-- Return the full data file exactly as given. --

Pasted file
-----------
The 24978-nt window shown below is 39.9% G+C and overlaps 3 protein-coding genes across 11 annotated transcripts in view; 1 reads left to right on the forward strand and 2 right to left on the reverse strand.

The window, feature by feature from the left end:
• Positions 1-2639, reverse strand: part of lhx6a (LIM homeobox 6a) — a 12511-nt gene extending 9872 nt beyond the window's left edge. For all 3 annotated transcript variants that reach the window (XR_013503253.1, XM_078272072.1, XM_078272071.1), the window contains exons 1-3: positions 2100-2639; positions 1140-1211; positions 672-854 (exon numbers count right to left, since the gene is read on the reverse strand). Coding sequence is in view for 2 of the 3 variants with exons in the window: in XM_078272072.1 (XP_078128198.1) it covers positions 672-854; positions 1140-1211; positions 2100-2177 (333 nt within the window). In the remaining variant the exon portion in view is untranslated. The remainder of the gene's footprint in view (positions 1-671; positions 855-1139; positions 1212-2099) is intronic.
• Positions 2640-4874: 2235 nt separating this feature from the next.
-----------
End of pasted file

The 24978-nt window shown below is 39.9% G+C and overlaps 3 protein-coding genes across 11 annotated transcripts in view; 1 reads left to right on the forward strand and 2 right to left on the reverse strand.

The window, feature by feature from the left end:
• Positions 1-2639, reverse strand: part of lhx6a (LIM homeobox 6a) — a 12511-nt gene extending 9872 nt beyond the window's left edge. For all 3 annotated transcript variants that reach the window (XR_013503253.1, XM_078272072.1, XM_078272071.1), the window contains exons 1-3: positions 2100-2639; positions 1140-1211; positions 672-854 (exon numbers count right to left, since the gene is read on the reverse strand). Coding sequence is in view for 2 of the 3 variants with exons in the window: in XM_078272072.1 (XP_078128198.1) it covers positions 672-854; positions 1140-1211; positions 2100-2177 (333 nt within the window). In the remaining variant the exon portion in view is untranslated. The remainder of the gene's footprint in view (positions 1-671; positions 855-1139; positions 1212-2099) is intronic.
• Positions 2640-4874: 2235 nt separating this feature from the next.